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CNA Lifestyle

A girlfriend-approved HDB 'man cave' with room for comics, gaming and fast cars

CNA Lifestyle’s Making Room series looks at small homes that were given big transformations. This week, we step into a 660-sq-ft flat where the owner’s personality and hobbies shine through.

A girlfriend-approved HDB 'man cave' with room for comics, gaming and fast cars

Daryl Lee's renovated HDB flat has enough space for his hobbies and personality to shine through. (Photo: Artistroom)

Daryl Lee is an avid gamer, loves comics, appreciates industrial design and embraces the Japanese concept of wabi-sabi, which is about finding beauty in imperfection.

And after getting his three-room HDB resale flat, the freelance journalist set about transforming its humdrum space into something that reflected his personality and hobbies more.

Lee's flat before renovation. (Photo: The Moving Visuals Co)

One of his big ideas was to separate the living and social spaces using glazed sliding doors that provide a sense of privacy, while allowing for natural light and easy access.

The dining area doubles as his work and chill-out area. “This is where I spend most of my time. My girlfriend is over quite a bit so we spend a lot of time here, chatting or eating,” said the home-based motor sports reporter.

Freelance journalist Daryl Lee is an avid gamer, loves comics, appreciates industrial design and embraces the Japanese concept of wabi-sabi. (Photo: The Moving Visuals Co)

A black wooden “sculpture” shaped like the WeatherTech Raceway Laguna Seca race track in California pops against the white wall near his dining table, an aesthetic flourish expressing his chosen profession.

A black wooden sculpture shaped like a race track serves as a wall accent. (Photo: The Moving Visuals Co)

To add a bold pop of colour, there’s a racy red, wall-mounted Uten Silo organiser from Vitra that Lee hangs near his front door. It’s where he keeps his daily accoutrements, such as his sunglasses, house keys, office supplies and wallet, within arm’s reach.

READ: Turning a 650 sq-ft HDB flat into a spacious, streamlined home with a glass 'foyer'

“You know how there are things you fall in love with the moment you see them? This is one of them for me. This just leads back to my love for industrial design and it’s about making things that are beautiful to look at but also really useful, and this encapsulate that philosophy perfectly,” he explained. There’s also a sense of continuity – the organiser is also the same shade as his dining chairs.

The red, wall-mounted Uten Silo organiser from Vitra that hangs near the front door. (Photo: The Moving Visuals Co)

Meanwhile, the living area is a melange of irregular shapes. “I like asymmetry. It kind of leads into the Japanese aesthetic of wabi-sabi. Perfection in imperfection. My rug is kind of teardrop shaped. My sofa looks like a giant muffin. The coffee table has a raised lip all around except for this little bit for easy cleaning – when your table is dirty, all you need to do is sweep stuff through here,” Lee explained, pointing to a gap on the table.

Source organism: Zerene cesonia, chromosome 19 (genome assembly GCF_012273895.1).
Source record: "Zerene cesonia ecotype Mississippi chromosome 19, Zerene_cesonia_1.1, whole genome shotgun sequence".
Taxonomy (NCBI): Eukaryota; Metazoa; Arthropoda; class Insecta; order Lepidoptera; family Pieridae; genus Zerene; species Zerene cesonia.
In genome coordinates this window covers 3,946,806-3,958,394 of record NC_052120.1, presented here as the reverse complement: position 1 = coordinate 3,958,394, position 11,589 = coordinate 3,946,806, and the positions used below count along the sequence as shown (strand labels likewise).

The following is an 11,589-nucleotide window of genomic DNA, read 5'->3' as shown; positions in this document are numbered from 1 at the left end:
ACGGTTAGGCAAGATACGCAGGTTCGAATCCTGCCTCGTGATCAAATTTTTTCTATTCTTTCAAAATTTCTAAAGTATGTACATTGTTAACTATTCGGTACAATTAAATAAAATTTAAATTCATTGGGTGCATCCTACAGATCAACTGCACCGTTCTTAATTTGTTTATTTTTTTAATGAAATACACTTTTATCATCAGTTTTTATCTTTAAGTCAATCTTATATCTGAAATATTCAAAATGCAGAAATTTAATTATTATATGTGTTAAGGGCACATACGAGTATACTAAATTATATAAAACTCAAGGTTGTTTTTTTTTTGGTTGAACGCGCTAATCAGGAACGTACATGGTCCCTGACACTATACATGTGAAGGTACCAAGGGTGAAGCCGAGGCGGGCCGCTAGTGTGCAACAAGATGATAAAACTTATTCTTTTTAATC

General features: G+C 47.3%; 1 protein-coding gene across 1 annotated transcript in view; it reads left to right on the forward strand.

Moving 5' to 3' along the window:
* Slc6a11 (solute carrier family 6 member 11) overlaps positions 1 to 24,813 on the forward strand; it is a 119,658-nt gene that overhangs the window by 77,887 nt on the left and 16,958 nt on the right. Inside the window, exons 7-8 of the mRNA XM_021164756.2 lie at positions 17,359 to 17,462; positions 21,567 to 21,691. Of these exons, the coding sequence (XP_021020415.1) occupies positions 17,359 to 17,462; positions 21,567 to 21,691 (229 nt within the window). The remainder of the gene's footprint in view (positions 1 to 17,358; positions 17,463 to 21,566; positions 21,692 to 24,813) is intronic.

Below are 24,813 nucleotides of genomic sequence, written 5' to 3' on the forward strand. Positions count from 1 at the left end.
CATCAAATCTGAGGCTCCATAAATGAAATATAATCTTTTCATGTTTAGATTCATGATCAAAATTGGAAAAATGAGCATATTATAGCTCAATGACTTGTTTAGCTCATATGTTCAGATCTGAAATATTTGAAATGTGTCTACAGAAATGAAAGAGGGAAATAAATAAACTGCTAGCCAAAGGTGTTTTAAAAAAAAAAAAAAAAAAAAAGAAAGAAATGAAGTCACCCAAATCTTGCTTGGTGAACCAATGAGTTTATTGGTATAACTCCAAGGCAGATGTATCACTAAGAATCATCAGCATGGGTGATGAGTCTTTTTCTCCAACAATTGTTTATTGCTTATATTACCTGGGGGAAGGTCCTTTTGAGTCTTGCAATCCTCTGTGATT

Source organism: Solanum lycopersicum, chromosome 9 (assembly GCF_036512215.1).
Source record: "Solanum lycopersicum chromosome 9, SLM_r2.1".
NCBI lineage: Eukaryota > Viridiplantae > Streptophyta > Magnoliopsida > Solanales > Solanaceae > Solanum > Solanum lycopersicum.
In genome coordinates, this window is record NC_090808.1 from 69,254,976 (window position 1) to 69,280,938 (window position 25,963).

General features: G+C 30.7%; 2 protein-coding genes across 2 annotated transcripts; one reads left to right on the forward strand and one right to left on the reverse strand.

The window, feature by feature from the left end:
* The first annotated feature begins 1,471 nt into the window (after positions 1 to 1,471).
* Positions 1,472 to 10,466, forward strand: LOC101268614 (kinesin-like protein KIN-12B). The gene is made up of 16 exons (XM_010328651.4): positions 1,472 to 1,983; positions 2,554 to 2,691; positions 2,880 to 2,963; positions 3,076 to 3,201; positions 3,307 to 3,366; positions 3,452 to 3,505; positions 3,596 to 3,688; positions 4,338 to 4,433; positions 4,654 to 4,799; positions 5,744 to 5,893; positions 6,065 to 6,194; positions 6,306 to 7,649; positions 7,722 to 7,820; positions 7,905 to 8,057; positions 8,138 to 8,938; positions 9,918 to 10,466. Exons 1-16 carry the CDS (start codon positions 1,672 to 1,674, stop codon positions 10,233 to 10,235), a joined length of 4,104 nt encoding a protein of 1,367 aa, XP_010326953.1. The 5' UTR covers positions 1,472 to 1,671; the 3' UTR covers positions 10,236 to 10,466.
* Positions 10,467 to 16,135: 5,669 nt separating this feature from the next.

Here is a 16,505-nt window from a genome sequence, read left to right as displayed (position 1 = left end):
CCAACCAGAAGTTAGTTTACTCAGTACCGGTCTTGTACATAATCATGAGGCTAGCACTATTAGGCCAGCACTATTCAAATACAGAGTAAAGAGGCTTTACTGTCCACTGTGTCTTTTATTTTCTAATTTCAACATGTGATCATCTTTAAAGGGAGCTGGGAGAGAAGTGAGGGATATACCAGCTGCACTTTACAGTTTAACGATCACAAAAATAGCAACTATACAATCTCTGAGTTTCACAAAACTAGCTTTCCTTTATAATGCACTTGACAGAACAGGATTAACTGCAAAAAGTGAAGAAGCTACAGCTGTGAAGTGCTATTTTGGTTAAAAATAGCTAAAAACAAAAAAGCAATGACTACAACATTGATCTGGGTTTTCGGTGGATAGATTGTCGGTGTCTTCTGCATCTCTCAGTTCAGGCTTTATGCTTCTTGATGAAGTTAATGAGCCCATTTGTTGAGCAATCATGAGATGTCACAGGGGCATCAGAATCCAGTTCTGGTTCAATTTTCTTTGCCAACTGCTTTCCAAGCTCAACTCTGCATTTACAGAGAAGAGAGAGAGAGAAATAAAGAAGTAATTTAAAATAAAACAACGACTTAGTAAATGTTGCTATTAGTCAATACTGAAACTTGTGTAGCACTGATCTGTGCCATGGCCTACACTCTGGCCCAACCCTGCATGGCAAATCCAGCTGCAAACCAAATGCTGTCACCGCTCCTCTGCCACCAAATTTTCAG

The sleeping area in the master bedroom. (Photo: Artistroom)

As for the master bedroom, it performs double duty as a game room, with the sleeping area on the left, and a dedicated gaming corner on the right.

Lee also pointed out his wall-to-ceiling turquoise bookshelf, which houses some of his most prized possessions – comic books.

This section of the master bedroom doubles up as the gaming room and also has a wall-to-ceiling turquoise bookshelf for the comic-book collection. (Photo: Artistroom)

“This is one of the most useful things I have in the home. Back at my parents’ place, I did not have a lot of space to store my comics and now I do. It’s aesthetic but also very functional. The colour is special to me as it’s the signature colour of one of my favourite bicycle brands. It also serves as a false wall to create separation between my living and social spaces.

Lee's girlfriend spends a lot of time at his place, something he took into consideration when designing the space. (Photo: The Moving Visuals Co)

Lee also enjoys cooking and spends a lot of time doing so with his girlfriend. “When I was doing up the place, I knew I wanted a decent kitchen. The thing about the kitchen is, there is not a lot of space and counter space especially, is at a premium.”

As such, the kitchen is minimalist yet practical, comprising just a single row of top-hung cabinets in a beechwood finish, floating elegantly directly above a row of all-white base cabinets with a matching white countertop.

A grey marble slab runs the length of the shared wall between the open-concept kitchen and dining area. (Photo: Artistroom)

A grey marble slab that runs the length of the shared wall between the open-concept kitchen and dining areas adds a touch of luxe and drama, while uniting the two spaces. It also serves as a backsplash for the kitchen – and as a backdrop against which his red dining chairs pop.

Clever, hidden solutions also abound in the kitchen area. An overhead drying cabinet for crockery and glassware frees up counter space and keeps things tidy.

At the far end of the kitchen is what appears to be a feature wall in a deep mahogany finish. This turns out to be a folding door that completely conceals the laundry area, which houses a washer-dryer and four storage racks. “If I’m going to have clutter, I can at least hide it away,” he said.

The bathroom in Lee's HDB flat. (Photo: Artistroom)

Everything else that could be concealed, such as pipes and wiring, are concealed.

“Having a small space, there’s not a lot of room for you to accumulate stuff, so I think that helps to keep me a lot more disciplined on how I buy things, how I use my things, or how I store my things,” Lee shared.

Source: CNA/mm